* You participate for 5 days and 4 nights.
* You can carry over savings from one day into the next.
* With a few exceptions (see below) you cannot use any part of the wealth you enjoyed before the Challenge (that includes stored food and drinks and meal plans at the school canteen).
* Your consumption of water is limited to similar levels to those experienced in the developing world, and you should not use hot water to wash.
* Your consumption of electricity should be limited to similar levels to those experienced in the developing world, i.e. just use one light at night, no air conditioning etc.
* You may not use your phone or laptop except for work or Two Dollar Challenge related activities.
* You are not allowed to consume perishable food donations from others
* All school rules must be followed as normal and you are still expected to participate in all class work and other assignments. Do not use your challenge as a reason for an extension on or incompletion of an assignment.
* Be cognisant of the images and language you use to raise awareness and funds. Avoid using images and language that reinforces stereotypes of the poor as powerless.
* The Challenge is largely an exposure of contrasts between our daily life within and outside the exercise. You control how dedicated you are and how much you get out of it.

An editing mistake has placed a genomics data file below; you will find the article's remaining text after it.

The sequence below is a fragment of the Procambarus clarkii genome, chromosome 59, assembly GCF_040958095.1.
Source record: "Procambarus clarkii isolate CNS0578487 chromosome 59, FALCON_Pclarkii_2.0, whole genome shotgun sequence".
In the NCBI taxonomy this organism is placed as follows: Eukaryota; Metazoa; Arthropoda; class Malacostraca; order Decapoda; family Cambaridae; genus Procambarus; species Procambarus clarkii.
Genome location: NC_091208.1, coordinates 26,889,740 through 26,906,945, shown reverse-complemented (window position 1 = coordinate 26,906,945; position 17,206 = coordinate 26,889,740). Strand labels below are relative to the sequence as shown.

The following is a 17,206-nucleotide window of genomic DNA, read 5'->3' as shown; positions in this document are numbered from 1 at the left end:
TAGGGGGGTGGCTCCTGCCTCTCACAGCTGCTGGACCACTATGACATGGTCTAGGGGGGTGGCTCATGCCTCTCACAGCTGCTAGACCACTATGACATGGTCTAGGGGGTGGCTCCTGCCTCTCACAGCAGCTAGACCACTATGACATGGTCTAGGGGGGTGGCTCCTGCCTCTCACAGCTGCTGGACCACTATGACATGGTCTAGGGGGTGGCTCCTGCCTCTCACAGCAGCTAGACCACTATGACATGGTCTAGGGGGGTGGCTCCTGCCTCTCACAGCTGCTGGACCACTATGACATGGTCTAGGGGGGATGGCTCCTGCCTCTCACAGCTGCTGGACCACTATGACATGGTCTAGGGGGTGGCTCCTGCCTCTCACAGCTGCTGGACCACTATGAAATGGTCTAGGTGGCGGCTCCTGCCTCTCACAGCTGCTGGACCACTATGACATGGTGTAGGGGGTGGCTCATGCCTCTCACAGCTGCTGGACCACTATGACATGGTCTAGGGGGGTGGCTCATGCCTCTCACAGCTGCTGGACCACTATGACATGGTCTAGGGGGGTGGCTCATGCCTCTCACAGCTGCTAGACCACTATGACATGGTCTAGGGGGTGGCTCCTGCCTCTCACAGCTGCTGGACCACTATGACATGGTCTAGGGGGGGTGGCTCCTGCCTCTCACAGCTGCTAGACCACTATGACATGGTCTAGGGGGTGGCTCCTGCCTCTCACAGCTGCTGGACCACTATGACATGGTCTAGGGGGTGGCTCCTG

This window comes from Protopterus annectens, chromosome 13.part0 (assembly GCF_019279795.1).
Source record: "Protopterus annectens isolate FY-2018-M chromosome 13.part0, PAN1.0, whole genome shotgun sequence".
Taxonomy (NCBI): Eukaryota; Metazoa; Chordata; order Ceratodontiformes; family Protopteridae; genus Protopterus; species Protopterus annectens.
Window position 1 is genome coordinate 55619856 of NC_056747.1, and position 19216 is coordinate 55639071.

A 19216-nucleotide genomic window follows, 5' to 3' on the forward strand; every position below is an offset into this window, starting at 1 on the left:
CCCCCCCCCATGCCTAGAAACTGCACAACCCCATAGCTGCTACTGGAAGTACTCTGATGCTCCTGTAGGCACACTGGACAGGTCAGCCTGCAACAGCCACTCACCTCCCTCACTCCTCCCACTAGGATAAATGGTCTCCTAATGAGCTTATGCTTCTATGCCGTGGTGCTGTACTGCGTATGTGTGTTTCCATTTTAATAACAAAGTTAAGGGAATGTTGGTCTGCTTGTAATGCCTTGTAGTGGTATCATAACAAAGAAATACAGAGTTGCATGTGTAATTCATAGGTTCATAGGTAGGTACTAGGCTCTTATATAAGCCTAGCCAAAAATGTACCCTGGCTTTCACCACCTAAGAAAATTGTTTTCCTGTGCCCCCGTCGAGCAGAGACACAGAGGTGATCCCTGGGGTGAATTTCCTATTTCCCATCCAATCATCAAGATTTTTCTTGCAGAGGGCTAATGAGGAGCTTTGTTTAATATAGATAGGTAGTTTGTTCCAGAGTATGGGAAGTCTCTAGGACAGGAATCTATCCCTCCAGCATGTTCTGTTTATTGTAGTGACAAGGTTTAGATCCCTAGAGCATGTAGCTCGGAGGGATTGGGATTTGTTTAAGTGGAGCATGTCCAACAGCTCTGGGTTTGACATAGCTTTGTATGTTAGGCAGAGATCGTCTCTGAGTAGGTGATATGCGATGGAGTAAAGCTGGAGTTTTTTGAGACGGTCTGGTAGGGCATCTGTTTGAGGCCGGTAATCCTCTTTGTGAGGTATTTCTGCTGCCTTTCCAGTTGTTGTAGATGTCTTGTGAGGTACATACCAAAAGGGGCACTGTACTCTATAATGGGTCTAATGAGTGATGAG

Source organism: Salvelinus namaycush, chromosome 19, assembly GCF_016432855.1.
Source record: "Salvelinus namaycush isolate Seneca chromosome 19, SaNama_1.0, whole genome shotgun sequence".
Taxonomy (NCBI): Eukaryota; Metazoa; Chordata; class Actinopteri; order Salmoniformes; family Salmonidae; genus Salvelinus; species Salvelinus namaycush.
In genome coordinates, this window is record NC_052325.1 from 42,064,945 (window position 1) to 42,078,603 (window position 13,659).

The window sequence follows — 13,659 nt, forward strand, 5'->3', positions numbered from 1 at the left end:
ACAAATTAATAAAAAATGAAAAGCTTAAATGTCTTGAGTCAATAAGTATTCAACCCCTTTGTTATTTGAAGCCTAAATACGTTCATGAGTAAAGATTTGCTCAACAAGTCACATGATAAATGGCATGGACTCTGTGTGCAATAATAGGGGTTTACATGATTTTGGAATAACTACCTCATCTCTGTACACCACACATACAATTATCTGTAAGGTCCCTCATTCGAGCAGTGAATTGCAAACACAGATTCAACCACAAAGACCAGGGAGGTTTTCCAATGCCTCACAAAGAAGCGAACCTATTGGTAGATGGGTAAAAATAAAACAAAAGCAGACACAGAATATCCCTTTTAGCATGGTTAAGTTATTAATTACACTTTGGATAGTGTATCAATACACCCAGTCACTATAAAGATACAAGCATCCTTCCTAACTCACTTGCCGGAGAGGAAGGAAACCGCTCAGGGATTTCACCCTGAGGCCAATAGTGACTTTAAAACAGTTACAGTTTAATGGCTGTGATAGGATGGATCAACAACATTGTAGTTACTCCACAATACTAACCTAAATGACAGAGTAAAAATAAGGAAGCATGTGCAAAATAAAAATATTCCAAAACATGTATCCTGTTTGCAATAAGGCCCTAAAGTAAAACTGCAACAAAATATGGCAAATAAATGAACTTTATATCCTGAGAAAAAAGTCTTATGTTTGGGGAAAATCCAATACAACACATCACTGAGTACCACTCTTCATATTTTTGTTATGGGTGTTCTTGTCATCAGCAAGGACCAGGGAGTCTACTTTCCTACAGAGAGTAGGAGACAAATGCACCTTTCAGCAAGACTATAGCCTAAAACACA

* There are so many moments where each person can choose to break a rule – use your mobile phone, accept an offer of food/drink from someone not doing the Challenge, have a hot shower etc. In those moments, you must decide whether to adhere, bend, or break a rule. Whatever your decision, it is alright. We just ask that you recognise that you have a choice. For nearly half the world’s population there is no choice, there is no immediate exit.
* The Challenge is not necessarily about strict adherence to the rules. It is a personal journey towards becoming a more empathetic and humble member of the global community.
It is up to you to decide what your own exceptions are. Is it acceptable to use a fridge for storing perishable foods where many people living below the poverty line may not have access to a fridge? Is it okay to use a stove for cooking, even though your stove probably cost a lot more than stoves or fires in the developing world? Should you restrict yourself from wearing expensive clothes? Should you limit yourself to one or two sets of cheap clothes that you have to wash by hand during the course of the Challenge? These are choices for you to make individually, but the Challenge is not just about food - it is about lifestyle too.
** Many of these ideas and rules have come from the excellent resources provided on